With that said, there are two passages that set the terms "milk" and "meat." in contrast.
"But I, brothers, could not address you as spiritual people, but as people of the flesh, as infants in Christ. I fed you with milk, not solid food, for you were not ready for it. And even now you are not yet ready, for you are still of the flesh. For while there is jealousy and strife among you, are you not of the flesh and behave only in a human way?" (1 Corinthians 3:1-3) 
"About this we have much to say, and it is hard to explain, since you have become dull of hearing. For though by this time you ought to be teachers, you need someone to teach you again the basic principles of the oracles of God. You need milk, not solid food, for everyone who lives on milk is unskilled in the word of righteousness, since he is a child. But solid food is for the mature, for those who have their powers of discernment trained by constant practice to distinguish good from evil." (Hebrews 5:11-14)
One basic rule of biblical interpretation is helpful at this point. We must guard against assuming "milk" in these passages is the same thing as "milk" in the First Peter passage. Generally speaking, we must interpret words based upon their contexts. For instance, in 1 Peter 2, the word "milk" is generally seen as a good thing. But in these two passages, "milk" is thought of as not a good thing. Or at least it is a shallow thing in comparison to "meat." It is the eating of "meat" that shows the maturity of the Christian. It appears that "milk" is used to refer to the elementary doctrines of the Christian faith, and "meat" as a reference to the more advanced teachings of the Christian faith.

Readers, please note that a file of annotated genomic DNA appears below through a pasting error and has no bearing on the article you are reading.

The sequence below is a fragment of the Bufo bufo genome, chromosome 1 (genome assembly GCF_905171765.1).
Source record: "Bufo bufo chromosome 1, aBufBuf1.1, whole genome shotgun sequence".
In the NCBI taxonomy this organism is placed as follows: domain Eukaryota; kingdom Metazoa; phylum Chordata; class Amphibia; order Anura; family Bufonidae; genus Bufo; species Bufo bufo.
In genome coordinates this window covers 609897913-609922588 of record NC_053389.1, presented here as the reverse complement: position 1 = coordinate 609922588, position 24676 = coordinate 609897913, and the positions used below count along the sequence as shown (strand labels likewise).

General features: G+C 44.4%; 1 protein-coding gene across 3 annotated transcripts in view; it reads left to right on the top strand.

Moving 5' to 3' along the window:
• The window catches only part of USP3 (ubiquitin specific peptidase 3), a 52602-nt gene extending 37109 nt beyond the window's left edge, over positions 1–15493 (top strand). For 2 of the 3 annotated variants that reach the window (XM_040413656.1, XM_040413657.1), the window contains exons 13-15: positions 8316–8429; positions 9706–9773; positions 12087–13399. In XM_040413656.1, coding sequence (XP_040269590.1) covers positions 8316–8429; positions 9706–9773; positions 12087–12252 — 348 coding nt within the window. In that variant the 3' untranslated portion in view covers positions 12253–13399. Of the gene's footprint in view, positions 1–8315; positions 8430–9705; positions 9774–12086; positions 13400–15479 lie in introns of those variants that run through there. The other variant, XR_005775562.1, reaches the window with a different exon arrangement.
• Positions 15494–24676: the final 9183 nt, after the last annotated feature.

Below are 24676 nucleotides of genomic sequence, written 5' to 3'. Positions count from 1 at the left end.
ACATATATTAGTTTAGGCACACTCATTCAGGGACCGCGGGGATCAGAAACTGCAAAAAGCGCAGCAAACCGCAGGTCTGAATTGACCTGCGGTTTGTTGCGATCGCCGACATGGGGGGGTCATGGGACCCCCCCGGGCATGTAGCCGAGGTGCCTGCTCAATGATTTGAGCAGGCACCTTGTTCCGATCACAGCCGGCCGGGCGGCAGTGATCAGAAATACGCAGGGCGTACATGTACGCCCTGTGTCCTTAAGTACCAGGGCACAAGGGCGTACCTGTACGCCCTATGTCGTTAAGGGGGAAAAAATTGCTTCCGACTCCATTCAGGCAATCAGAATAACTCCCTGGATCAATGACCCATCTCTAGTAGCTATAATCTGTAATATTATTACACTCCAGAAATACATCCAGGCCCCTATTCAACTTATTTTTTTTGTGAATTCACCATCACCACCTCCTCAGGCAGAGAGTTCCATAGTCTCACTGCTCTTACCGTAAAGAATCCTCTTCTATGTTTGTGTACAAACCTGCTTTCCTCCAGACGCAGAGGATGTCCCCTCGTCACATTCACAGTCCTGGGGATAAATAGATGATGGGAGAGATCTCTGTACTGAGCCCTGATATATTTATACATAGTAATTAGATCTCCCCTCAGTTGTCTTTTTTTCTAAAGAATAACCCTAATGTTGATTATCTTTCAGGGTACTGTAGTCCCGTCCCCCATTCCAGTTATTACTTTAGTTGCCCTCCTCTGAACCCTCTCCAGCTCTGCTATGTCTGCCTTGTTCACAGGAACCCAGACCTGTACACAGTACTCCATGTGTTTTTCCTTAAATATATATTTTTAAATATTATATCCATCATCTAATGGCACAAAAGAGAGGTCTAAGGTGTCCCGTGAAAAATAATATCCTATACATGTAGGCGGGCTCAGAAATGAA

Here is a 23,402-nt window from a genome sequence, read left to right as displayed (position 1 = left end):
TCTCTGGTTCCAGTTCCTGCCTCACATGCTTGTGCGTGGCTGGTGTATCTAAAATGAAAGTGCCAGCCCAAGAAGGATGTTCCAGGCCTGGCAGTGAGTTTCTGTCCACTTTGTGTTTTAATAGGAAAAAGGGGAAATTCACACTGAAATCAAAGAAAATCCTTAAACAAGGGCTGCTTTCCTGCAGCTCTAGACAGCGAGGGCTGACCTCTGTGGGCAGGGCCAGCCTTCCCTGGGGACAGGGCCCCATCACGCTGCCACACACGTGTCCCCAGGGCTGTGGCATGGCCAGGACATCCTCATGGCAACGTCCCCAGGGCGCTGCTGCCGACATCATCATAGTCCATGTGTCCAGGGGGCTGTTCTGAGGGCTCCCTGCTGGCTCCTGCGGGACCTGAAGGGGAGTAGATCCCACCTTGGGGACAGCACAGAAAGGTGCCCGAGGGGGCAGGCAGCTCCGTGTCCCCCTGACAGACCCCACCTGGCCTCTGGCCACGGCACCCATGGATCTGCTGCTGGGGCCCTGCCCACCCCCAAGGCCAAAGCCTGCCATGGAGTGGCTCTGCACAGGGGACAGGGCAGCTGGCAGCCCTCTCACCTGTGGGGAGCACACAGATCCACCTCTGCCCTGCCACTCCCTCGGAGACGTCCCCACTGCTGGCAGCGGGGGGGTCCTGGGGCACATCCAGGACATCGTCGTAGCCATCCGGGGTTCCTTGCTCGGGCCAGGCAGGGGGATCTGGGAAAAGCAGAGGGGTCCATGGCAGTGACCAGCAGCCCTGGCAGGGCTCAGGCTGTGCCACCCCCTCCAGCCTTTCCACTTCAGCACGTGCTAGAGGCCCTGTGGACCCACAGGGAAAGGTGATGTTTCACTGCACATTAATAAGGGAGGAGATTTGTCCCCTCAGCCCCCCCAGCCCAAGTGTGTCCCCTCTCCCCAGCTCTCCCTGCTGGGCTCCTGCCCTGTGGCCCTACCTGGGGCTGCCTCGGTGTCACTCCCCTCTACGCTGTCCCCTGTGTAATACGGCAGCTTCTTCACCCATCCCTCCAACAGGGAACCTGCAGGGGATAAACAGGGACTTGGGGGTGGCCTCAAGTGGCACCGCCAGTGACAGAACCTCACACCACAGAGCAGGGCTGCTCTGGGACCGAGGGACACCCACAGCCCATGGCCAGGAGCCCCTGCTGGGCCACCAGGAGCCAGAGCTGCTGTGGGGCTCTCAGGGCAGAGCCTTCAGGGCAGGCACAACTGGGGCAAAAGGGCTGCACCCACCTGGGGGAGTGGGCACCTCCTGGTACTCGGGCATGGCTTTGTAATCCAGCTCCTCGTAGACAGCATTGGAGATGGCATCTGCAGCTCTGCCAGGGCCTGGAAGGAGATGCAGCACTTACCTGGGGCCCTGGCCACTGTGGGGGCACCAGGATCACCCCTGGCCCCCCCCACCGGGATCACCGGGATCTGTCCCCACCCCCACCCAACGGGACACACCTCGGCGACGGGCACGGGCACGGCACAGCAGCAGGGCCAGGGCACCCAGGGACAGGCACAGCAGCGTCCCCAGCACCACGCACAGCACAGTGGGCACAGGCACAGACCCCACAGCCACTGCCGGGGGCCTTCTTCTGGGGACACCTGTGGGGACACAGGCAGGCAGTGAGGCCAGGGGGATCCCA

What does that mean? Is "milk" simply that Jesus died on the cross for sins and "meat" is the doctrine of election? I don't think so. As I have been thinking about this for some time now, I have come up with a few thoughts that have helped me wrestle through this question.